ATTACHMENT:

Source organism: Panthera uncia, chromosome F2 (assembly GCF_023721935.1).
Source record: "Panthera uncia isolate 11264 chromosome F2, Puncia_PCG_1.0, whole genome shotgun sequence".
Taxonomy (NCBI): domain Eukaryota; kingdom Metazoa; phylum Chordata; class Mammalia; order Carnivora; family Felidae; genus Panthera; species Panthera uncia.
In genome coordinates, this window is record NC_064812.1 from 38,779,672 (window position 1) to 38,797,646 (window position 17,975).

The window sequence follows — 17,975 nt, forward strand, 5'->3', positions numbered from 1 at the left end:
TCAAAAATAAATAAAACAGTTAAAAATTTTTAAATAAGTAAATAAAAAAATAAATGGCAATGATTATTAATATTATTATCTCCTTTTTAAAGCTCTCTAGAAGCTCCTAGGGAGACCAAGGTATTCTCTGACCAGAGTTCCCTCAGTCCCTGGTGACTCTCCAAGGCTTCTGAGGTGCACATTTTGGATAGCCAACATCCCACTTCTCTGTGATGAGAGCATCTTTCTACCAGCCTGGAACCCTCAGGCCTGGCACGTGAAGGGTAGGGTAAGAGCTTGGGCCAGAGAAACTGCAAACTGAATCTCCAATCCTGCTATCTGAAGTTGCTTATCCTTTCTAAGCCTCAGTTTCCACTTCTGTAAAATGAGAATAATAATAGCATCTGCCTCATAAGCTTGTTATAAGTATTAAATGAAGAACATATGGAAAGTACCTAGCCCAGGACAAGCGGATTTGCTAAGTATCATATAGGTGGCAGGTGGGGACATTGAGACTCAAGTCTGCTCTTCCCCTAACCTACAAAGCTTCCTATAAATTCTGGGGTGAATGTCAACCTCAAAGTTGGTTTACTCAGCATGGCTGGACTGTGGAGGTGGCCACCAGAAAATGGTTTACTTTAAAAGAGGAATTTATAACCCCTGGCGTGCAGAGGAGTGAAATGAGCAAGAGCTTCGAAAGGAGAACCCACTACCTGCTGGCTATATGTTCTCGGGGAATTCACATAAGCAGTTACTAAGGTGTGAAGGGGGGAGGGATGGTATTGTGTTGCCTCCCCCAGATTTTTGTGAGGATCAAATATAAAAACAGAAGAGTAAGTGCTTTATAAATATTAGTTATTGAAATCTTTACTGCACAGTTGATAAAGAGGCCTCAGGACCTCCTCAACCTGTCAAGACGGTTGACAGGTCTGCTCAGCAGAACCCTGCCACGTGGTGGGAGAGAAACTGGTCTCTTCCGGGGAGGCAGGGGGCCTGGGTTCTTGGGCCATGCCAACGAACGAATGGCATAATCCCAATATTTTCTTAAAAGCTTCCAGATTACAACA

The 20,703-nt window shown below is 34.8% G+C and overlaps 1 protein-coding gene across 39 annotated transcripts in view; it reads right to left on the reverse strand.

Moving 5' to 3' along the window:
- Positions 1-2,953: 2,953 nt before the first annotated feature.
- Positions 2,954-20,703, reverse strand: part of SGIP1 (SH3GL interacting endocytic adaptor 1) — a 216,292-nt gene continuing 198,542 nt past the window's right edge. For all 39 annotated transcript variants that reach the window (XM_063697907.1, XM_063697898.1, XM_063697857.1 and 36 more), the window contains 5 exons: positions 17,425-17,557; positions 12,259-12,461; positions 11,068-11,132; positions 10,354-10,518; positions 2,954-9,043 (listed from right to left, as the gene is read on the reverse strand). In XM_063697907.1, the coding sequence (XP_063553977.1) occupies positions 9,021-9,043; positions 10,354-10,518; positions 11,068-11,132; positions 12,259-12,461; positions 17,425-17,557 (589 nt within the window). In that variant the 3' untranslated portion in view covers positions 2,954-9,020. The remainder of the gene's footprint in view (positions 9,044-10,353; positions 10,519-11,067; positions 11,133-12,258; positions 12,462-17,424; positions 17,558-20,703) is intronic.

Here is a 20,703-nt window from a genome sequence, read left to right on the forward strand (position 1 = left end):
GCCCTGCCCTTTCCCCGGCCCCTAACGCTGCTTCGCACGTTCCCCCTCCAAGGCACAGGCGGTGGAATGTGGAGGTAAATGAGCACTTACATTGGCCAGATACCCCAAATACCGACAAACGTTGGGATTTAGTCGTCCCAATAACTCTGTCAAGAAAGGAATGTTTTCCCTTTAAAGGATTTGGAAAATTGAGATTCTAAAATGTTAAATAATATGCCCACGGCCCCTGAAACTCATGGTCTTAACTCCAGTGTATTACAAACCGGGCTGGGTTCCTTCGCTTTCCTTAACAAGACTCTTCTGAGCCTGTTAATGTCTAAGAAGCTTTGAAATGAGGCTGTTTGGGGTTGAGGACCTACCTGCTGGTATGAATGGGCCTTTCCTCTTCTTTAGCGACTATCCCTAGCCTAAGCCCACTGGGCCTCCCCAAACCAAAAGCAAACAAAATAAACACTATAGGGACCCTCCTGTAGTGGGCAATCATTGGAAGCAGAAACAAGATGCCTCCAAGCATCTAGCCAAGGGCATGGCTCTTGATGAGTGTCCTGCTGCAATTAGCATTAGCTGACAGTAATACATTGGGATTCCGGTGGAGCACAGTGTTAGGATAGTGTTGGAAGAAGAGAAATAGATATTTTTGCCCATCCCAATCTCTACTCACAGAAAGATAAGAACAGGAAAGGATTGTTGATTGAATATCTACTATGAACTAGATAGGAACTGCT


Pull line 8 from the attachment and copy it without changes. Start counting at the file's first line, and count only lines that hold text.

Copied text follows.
Moving 5' to 3' along the window: